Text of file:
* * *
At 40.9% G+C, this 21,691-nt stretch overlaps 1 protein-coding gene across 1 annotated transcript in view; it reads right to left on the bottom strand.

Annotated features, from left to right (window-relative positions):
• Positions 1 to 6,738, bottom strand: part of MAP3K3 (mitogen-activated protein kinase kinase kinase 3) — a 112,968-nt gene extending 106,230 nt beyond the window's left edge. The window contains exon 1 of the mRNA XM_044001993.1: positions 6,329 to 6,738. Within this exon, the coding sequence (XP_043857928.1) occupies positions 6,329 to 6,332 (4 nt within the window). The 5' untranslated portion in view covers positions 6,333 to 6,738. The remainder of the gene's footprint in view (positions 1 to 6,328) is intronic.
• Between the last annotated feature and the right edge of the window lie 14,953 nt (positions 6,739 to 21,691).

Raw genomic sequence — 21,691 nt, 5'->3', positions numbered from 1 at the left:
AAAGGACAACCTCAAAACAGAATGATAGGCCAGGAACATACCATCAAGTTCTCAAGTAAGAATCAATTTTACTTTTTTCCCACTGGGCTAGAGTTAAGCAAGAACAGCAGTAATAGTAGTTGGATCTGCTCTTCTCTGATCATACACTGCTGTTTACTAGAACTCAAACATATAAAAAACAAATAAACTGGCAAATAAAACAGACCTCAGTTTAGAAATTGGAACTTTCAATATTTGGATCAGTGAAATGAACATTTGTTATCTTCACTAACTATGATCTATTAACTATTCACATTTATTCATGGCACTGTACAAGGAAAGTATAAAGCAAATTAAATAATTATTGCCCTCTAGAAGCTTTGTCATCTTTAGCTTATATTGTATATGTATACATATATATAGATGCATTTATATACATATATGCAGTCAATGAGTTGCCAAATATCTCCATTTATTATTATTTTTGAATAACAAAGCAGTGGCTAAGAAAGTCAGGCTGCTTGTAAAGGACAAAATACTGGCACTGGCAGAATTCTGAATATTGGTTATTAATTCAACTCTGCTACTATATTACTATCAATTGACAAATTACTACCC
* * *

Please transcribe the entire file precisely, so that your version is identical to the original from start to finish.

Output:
At 40.9% G+C, this 21,691-nt stretch overlaps 1 protein-coding gene across 1 annotated transcript in view; it reads right to left on the bottom strand.

Annotated features, from left to right (window-relative positions):
• Positions 1 to 6,738, bottom strand: part of MAP3K3 (mitogen-activated protein kinase kinase kinase 3) — a 112,968-nt gene extending 106,230 nt beyond the window's left edge. The window contains exon 1 of the mRNA XM_044001993.1: positions 6,329 to 6,738. Within this exon, the coding sequence (XP_043857928.1) occupies positions 6,329 to 6,332 (4 nt within the window). The 5' untranslated portion in view covers positions 6,333 to 6,738. The remainder of the gene's footprint in view (positions 1 to 6,328) is intronic.
• Between the last annotated feature and the right edge of the window lie 14,953 nt (positions 6,739 to 21,691).

Raw genomic sequence — 21,691 nt, 5'->3', positions numbered from 1 at the left:
AAAGGACAACCTCAAAACAGAATGATAGGCCAGGAACATACCATCAAGTTCTCAAGTAAGAATCAATTTTACTTTTTTCCCACTGGGCTAGAGTTAAGCAAGAACAGCAGTAATAGTAGTTGGATCTGCTCTTCTCTGATCATACACTGCTGTTTACTAGAACTCAAACATATAAAAAACAAATAAACTGGCAAATAAAACAGACCTCAGTTTAGAAATTGGAACTTTCAATATTTGGATCAGTGAAATGAACATTTGTTATCTTCACTAACTATGATCTATTAACTATTCACATTTATTCATGGCACTGTACAAGGAAAGTATAAAGCAAATTAAATAATTATTGCCCTCTAGAAGCTTTGTCATCTTTAGCTTATATTGTATATGTATACATATATATAGATGCATTTATATACATATATGCAGTCAATGAGTTGCCAAATATCTCCATTTATTATTATTTTTGAATAACAAAGCAGTGGCTAAGAAAGTCAGGCTGCTTGTAAAGGACAAAATACTGGCACTGGCAGAATTCTGAATATTGGTTATTAATTCAACTCTGCTACTATATTACTATCAATTGACAAATTACTACCC